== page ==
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The coronavirus pandemic has wreaked havoc on Americans' health and on their businesses. April 1 marked the first major due date for rent for millions of enterprises large and small, and reports from around the nation show that many simply couldn't make do.
Unlike the morbid updates from Johns Hopkins University, there's no daily body count of lost businesses, but reports of unpaid April rent have popped up around the country, along with accounts of how landlords and tenants are dealing with the sudden collapse of a huge chunk of the American economy.
The news reports recount the good, the bad, and the opportunistic -- including tenants reportedly seeking help they may not need and landlords taking advantage of the situation to run off long-term tenants in favor of new businesses with deeper pockets and expansion plans.
But, most of all, they paint a picture of a commercial real estate industry in turmoil, with businesses large and small feeling the pinch that has become a punch that some uber-prominent investors, like Carl Icahn, say could lay the economy low like the Great Recession of 2008.
A pandemic-driven domino effect
Icahn, in fact, told CNBC that his biggest play right now is shorting the commercial bond market, the end of the money line for a lot of payments that begin with retail shops and then go to property owners, then to servicers and lenders, and then to the mortgage bond market.
The same article quoted Taubman Centers (NYSE: TCO), a real estate investment trust (REIT) and major owner of U.S. malls, from a letter the company sent its own tenants stating it has bills of its own, including utilities and mortgages.
"The rental income that we receive from tenants is essential in order to meet these obligations," Taubman said in telling its tenants that the rent must be paid.
Indeed, that domino effect is buttressing investing tactics like Icahn's optimism in shorting the market amidst reports that big-name companies like the Cheesecake Factory (NASDAQ: CAKE), Subway, and Mattress Firm (NASDAQ: MFRM) did not pay their April rent. That represents hundreds if not thousands of store locations across the country.
The Staples office supplies chain is also among that number, although Axios reports many of its stores remain open in a number of locations because it's considered an essential business immune to virus-driven shutdown orders. And, the Axios report says, the chain's private equity owner is not offering to alleviate the situation with compromises or workouts.
Let's work things out
That's in contrast to the experience of many smaller landlords and tenants pulling together, including in Memphis, Tennessee, where, according to the Daily Memphian, many commercial landlords are telling their tenants to skip their rent for the next month or so and amortize that amount, at zero percent, for a year or until the end of the lease term.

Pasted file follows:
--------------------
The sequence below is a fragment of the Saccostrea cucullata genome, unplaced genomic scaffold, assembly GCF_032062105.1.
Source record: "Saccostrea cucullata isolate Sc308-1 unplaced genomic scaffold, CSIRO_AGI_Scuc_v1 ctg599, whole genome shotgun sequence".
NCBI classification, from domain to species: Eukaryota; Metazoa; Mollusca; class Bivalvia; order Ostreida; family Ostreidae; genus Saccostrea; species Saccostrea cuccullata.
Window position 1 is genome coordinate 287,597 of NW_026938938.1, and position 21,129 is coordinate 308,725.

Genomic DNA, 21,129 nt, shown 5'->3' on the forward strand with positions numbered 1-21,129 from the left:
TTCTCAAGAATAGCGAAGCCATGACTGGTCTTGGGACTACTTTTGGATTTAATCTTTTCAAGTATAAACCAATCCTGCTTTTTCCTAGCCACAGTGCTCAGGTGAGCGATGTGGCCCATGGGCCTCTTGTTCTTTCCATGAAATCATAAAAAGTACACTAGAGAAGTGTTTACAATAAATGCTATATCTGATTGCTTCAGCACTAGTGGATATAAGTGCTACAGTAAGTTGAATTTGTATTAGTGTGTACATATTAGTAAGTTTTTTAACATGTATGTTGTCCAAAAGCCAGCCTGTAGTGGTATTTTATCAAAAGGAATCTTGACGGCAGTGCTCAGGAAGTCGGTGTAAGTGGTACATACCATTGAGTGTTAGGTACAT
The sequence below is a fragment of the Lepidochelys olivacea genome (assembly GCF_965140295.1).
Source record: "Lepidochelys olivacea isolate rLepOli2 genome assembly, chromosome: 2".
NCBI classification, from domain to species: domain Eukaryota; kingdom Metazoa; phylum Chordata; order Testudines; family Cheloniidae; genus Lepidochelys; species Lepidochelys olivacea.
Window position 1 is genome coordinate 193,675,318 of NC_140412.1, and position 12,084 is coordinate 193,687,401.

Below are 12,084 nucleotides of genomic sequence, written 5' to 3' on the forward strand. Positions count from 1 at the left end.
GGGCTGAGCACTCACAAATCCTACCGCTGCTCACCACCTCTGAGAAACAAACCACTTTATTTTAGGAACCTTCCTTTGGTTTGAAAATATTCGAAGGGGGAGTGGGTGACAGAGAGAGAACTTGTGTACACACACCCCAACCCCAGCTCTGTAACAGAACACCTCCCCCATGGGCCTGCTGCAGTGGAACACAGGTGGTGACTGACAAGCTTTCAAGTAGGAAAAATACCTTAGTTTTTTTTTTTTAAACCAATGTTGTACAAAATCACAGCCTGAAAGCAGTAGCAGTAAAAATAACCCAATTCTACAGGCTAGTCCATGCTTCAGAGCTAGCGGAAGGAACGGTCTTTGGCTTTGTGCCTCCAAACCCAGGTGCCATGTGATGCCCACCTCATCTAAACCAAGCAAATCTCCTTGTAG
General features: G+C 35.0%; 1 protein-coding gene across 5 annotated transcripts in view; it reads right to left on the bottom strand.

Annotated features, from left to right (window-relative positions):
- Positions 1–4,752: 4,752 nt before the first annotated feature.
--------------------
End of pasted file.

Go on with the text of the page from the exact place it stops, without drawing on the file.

Similar reports come from St. Augustine, Florida, where a major landlord, Publix (OTCMKTS: PUSH) grocery stores, is among those extending a hand to smaller stores in its shopping centers that have been shut down by the crisis. The relief includes not paying rent or fees on common maintenance areas for a couple of months, according to The St. Augustine Record.
Of course, not all relationships are so convivial. This report in the Bangor Daily News describes the struggles between very small businesses and a major property owner in downtown Portland, Maine, who may see opportunity where there was none.
On the other side of the coin is this observation in The Real Deal from Prologis (NYSE: PLD) chief investment officer Gene Reilly, in an analysts call on April 6, who said, of the surge in requests for rent relief from tenants: "We have received several opportunistic relief requests from large, financially sound customers."
Prologis, a $60 billion real estate trust with 964 million square feet under management around the world, said it has received more than 94% of April's rent. The company said about a quarter of its tenants are asking for an average of 69 days in rent relief and that about a quarter of those requests will be granted, according to coverage of the analysts' call.
The bottom line
There are multiple government and private business efforts in place to help suddenly strapped businesses weather the plague, most prominently the Paycheck Protection Program now ramping up through the U.S. Small Business Administration.
That money, in the form of loans that many expect to turn into grants, is only beginning to be distributed, and 75% of each forgivable loan must go to payroll. That leaves only 25% at most to go to rent.
St. Augustine businessman John Arbizzani, owner of eight restaurants and other properties in the historic coastal town, told the local newspaper he was waiting to see what state and federal action would be before he took any of his own.
"We're also here to work with our customers. We may find a way to work with our customers to meet in the middle, maybe with a rent deferral," Arbizzani said in the April 5 St. Augustine Record article.
"The duration of this is what is going to be most difficult for all of us," the Florida businessman said.
The American commercial real estate market, like the economy it helps support, is a complex web of financial and other business and personal relationships that is being tested now like never before. How much it will fray and how much it will fail, or stand, will become more clear as the weeks and months unfold.
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